This opinion will be unpublished and

may not be cited except as provided by

Minn. Stat. § 480A.08, subd. 3 (2004).






State of Minnesota,





Khat Dara,




Filed March 21, 2006


Worke, Judge



Lyon County District Court

File No. K5-04-729



Mike Hatch, Attorney General, Thomas R. Ragatz, Assistant Attorney General, 1800 Bremer Tower, 445 Minnesota Street, St. Paul, MN  55101; and


Richard R. Maes, Lyon County Attorney, Courthouse, 607 West Main Street, Marshall, MN 56258 (for respondent)


John M. Stuart, State Public Defender, Rochelle R. Winn, Assistant Public Defender, 2221 University Avenue SE, Suite 425, Minneapolis, MN  55414 (for appellant)


            Considered and decided by Dietzen, Presiding Judge; Wright, Judge; and Worke, Judge.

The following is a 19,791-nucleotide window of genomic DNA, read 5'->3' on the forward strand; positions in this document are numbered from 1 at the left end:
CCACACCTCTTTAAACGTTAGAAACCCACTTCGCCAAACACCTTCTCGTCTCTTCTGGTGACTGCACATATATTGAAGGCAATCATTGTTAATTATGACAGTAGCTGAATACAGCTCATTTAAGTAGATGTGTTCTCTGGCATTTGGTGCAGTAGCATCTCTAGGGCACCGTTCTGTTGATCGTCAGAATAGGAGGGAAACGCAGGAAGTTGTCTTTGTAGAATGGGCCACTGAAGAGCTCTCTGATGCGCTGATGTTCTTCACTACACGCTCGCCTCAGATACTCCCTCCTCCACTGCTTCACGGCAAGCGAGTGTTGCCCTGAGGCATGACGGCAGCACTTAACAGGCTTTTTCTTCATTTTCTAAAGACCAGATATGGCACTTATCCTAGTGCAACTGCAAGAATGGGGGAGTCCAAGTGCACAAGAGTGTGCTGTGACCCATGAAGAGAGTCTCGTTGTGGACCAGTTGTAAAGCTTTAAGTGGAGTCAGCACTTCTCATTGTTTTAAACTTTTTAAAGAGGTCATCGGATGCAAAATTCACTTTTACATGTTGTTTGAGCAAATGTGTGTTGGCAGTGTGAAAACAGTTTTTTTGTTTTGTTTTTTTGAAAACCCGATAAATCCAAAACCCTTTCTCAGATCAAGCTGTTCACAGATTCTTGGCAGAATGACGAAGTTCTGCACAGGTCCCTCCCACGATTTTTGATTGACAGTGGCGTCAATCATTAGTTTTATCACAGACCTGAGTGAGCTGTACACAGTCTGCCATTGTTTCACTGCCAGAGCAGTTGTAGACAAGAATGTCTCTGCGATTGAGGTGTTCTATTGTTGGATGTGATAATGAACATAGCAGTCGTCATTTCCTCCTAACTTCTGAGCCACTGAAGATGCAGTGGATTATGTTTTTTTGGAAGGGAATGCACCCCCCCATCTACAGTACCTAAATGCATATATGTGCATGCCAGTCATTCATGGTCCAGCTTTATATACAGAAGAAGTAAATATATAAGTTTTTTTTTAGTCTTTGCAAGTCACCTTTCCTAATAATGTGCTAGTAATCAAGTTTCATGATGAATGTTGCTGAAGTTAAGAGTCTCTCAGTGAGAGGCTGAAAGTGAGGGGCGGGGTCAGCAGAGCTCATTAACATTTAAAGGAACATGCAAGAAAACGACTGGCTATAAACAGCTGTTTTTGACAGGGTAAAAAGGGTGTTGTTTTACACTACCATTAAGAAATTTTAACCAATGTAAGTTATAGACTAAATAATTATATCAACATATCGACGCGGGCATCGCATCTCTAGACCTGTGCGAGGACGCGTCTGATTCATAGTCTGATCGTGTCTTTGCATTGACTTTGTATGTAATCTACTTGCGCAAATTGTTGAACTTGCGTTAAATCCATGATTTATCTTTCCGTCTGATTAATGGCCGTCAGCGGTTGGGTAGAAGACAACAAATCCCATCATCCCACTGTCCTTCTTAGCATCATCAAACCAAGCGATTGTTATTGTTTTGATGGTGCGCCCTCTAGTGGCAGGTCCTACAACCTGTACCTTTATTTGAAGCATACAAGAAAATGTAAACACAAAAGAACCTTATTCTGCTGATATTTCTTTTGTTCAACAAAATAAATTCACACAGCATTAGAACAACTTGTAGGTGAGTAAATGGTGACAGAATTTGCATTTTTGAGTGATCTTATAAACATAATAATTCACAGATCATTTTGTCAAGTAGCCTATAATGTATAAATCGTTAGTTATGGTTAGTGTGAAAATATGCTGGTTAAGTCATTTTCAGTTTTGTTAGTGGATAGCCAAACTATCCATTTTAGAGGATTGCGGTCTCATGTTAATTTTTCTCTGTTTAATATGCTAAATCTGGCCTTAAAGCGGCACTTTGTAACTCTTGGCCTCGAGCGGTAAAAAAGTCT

U N P U B L I S H E D   O P I N I O N

WORKE, Judge

            On appeal from conviction for fifth-degree controlled substance offense, appellant Khat Dara argues that the district court abused its discretion in (1) admitting police testimony suggesting that appellant could have been selling the cocaine found in his apartment when appellant was charged only with a possession offense, and (2) in denying his motion for a mistrial after the arresting officer testimony referred to inculpatory statements appellant made after his arrest but before he was given a Miranda warning.  We affirm. 


Admission of Testimony


            “Evidentiary rulings rest within the sound discretion of the [district] court and will not be reversed absent a clear abuse of discretion.  On appeal, the appellant has the burden of establishing that the [district] court abused its discretion and that the appellant was thereby prejudiced.”  State v. Amos, 658 N.W.2d 201, 203 (Minn. 2003) (citations omitted).  Even if an evidentiary ruling is in error, a reversal is warranted only when there is a reasonably possibility that the error significantly affected the verdict.  State v. Post, 512 N.W.2d 99, 102 n.2 (Minn. 1994).